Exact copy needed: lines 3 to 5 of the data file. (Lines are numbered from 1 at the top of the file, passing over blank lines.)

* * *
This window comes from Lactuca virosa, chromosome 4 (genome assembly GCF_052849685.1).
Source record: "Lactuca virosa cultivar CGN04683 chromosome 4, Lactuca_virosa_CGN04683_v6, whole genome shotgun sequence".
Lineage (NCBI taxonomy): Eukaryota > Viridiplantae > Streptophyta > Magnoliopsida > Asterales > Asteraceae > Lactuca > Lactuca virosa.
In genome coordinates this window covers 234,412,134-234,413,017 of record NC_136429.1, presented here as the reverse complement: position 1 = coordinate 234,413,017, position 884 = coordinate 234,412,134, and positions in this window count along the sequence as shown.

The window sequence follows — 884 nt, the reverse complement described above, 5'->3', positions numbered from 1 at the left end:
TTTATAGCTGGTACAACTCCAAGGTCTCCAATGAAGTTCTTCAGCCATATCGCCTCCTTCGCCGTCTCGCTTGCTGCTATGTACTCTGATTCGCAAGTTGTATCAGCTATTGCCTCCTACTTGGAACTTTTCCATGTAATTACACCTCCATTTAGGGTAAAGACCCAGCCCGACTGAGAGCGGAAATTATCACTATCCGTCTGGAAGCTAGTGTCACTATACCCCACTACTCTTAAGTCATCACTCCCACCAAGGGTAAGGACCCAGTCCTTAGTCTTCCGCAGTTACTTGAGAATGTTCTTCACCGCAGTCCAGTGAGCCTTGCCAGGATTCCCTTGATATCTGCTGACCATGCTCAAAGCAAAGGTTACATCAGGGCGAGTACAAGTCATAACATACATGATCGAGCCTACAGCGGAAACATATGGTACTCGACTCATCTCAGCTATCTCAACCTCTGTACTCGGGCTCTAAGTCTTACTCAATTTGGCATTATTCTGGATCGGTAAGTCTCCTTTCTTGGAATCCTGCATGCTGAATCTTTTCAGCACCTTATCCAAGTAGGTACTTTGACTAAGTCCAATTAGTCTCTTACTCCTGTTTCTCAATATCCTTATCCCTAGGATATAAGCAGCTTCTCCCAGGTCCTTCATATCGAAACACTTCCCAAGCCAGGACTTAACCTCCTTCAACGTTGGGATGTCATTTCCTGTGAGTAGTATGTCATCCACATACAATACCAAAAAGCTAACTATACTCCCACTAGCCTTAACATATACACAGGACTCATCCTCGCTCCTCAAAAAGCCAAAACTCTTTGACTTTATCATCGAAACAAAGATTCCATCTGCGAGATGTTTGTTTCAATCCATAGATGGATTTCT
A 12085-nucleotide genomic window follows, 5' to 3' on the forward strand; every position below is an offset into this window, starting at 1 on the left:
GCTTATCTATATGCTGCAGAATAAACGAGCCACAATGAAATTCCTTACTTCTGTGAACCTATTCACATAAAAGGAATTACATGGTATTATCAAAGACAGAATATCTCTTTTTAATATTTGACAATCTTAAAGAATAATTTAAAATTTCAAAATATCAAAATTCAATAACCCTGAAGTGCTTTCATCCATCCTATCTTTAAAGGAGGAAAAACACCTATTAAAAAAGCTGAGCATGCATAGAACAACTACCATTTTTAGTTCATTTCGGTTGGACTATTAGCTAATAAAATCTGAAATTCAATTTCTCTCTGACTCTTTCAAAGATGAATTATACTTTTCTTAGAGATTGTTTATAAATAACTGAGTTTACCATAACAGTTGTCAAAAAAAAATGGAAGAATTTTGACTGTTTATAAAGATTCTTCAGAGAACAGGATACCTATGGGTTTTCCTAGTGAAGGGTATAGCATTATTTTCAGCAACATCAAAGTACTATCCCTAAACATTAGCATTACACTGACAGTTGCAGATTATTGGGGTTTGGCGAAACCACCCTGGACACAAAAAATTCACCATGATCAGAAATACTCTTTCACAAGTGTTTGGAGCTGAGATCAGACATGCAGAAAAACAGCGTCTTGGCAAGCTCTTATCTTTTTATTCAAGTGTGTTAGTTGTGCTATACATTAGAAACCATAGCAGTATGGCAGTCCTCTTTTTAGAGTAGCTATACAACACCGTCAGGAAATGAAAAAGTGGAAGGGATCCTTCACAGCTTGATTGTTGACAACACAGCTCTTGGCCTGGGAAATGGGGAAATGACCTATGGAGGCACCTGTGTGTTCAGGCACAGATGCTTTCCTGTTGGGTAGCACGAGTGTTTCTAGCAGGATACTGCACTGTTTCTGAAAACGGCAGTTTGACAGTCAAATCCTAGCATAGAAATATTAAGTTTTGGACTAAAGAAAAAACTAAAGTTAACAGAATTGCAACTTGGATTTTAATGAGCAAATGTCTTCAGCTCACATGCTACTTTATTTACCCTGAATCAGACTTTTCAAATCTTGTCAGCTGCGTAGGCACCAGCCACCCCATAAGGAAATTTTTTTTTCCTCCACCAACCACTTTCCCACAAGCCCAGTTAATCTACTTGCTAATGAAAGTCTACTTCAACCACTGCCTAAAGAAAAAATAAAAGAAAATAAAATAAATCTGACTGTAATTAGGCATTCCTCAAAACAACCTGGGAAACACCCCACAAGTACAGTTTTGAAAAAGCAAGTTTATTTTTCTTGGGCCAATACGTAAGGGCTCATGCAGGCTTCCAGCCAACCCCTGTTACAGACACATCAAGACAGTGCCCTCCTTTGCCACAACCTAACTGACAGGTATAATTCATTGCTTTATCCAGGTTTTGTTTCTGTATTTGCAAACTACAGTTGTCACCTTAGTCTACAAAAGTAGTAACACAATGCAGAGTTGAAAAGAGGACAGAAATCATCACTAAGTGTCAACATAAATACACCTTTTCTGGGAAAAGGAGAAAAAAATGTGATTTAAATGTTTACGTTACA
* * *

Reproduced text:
Lineage (NCBI taxonomy): Eukaryota > Viridiplantae > Streptophyta > Magnoliopsida > Asterales > Asteraceae > Lactuca > Lactuca virosa.
In genome coordinates this window covers 234,412,134-234,413,017 of record NC_136429.1, presented here as the reverse complement: position 1 = coordinate 234,413,017, position 884 = coordinate 234,412,134, and positions in this window count along the sequence as shown.

The window sequence follows — 884 nt, the reverse complement described above, 5'->3', positions numbered from 1 at the left end: